EDITORIAL: Get real — political hysteria only makes addressing Colorado crime harder

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Three people were shot during school hours in the parking lot of Hinkley High School, Nov. 19, 2021, just days after an earlier shooting near Aurora Central High School in an adjacent park.
Photo by PHILIP B. POSTON/Sentinel Colorado

 

Aurora and Colorado have two serious quandaries: crime — and politicized hysteria about crime.

Like much of the nation, and almost every large urban area in the country, the incidence of violence, gun violence and other crimes has been on a steady climb. Some crimes, like shootings, have boiled over into what have become almost daily events in Aurora and across the Denver area.

Just as bad as the reports that violence — and especially gun violence — is on a sustained rise is the news that there is no easy or fast remedy to the problem.

Anyone who tells you differently is either uninformed or dishonest.

Among those looking to leverage a public crisis for political gain is former Arapahoe County District Attorney George Brauchler.

Since being term limited out of his 18th Judicial District office at the beginning of last year, after eight years on the job, Brauchler has become a Republican activist, wielding a regular spot on a local right-wing radio talk show and in the Denver Post to promote a political party that has lost huge partisan ground locally and across the state over the past decade.

He frequently uses his media spots to point out that crime and gun violence are a critical problem in Colorado and falsely assign blame to Democrats and their policies.

Savvy residents and voters should dismiss Brauchler’s rants for the political nonsense they are.

He touts a December “study” he and former Denver DA Mitch Morrissey collaborated on for the right-leaning Common Sense Institute that fails to tie evolving policies focusing on sentencing and bail reform with spikes in all kinds of crime.

While no one disagrees that a rise in crime is a serious problem, real experts point to numerous reasons why different kinds of crime have increased here, across the state and across the nation — including states that have not begun meaningful sentencing or bail reform.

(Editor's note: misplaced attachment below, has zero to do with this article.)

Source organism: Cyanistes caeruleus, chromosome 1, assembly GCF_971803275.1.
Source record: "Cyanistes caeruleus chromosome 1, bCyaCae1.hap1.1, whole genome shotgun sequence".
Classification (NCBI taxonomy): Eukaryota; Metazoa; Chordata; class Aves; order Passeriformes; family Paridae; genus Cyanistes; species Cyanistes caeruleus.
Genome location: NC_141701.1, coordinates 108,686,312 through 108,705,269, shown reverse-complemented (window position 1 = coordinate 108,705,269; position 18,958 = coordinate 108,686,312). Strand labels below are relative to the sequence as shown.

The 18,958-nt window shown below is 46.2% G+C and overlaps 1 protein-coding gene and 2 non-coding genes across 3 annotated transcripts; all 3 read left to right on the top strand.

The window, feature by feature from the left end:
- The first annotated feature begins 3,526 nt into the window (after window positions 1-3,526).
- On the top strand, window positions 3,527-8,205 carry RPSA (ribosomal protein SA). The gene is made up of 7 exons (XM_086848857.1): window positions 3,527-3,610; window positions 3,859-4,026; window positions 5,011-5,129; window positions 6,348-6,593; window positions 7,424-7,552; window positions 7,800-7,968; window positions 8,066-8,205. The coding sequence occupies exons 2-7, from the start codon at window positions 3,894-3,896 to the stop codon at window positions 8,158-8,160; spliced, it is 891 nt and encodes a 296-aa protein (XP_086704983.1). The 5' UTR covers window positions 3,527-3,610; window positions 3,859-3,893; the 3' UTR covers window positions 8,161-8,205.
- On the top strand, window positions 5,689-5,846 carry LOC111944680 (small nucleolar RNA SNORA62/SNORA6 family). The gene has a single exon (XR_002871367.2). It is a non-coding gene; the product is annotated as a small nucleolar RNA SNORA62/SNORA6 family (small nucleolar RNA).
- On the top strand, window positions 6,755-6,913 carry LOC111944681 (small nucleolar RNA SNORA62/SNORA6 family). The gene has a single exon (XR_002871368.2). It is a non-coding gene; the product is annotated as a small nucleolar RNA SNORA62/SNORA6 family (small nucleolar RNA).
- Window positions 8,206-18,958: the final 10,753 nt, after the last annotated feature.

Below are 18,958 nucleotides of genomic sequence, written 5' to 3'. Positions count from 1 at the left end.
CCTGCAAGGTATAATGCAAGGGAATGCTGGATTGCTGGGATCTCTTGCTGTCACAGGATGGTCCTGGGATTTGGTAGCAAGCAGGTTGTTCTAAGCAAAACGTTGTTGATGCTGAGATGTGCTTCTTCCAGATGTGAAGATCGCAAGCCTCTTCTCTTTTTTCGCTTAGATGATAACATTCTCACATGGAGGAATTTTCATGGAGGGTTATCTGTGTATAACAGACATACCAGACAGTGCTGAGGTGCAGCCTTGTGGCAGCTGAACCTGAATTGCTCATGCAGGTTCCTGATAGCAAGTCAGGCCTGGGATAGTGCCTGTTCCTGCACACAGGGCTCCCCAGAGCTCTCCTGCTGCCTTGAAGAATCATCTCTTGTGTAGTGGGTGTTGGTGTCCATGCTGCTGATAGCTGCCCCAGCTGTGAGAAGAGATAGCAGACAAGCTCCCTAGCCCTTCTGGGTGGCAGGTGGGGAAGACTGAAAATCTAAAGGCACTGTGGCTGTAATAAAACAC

Republican lock-hold states such as South Dakota, Alaska, Tennessee, Arizona and Missouri have consistently recorded top per-capita crime rates. Texas and California, both suffering high incidents of all kinds of crime, have virtually the same rate of crime and probably the most contrasting criminal justice systems and philosophies.

In his treatises, Brauchler fails to point out that he was head of one of the largest judicial districts in the state as crime rates began to soar.

Brauchler’s not alone in his efforts to make addressing crime a partisan battle, he’s just at the front of the parade. Others are working to widen Colorado’s partisan schism at a time when unity is critical to moving the needle in the opposite direction.

The biggest mistake Brauchler and other Republicans make is dismissing the fact that the largest increase in all kinds of crimes has coincided with the pandemic. Even then, real experts caution about how little is known, too little to pin blanket causes.

But as more credible research and information becomes available, equally credible and consequential plans to address the crisis can be reviewed and implemented.

Last week, Gov. Jared Polis, regional and statewide Democrats, and Republicans announced plans to focus more than $100 million on regional and local programs addressing the spike in crime. 

While it’s unclear what will come of a spending proposal that essentially could allow local communities to decide how best to address the problem, there are three consistent messages surfacing across the state:

• Proposed solutions must be data driven.

• Mental illness, including addiction, is an undeniable problem crossing all demographics and types of crime demanding action.

• While boosting police resources and targeted policing are critical, neither Aurora nor anywhere can “police their way out” of the crime wave, as Aurora Police Chief Vanessa Wilson and others have pointed out.

Joining the call for “data-driven” analysis and proposals in Aurora are newly-elected council members Dustin Zvonek and Danielle Jurinsky. Both penned an essay for The Sentinel last week, accurately assessing that addressing crime must be a priority, and pointing out that both the problem and the solutions are complicated, must hinge on reliable data and will certainly be varied.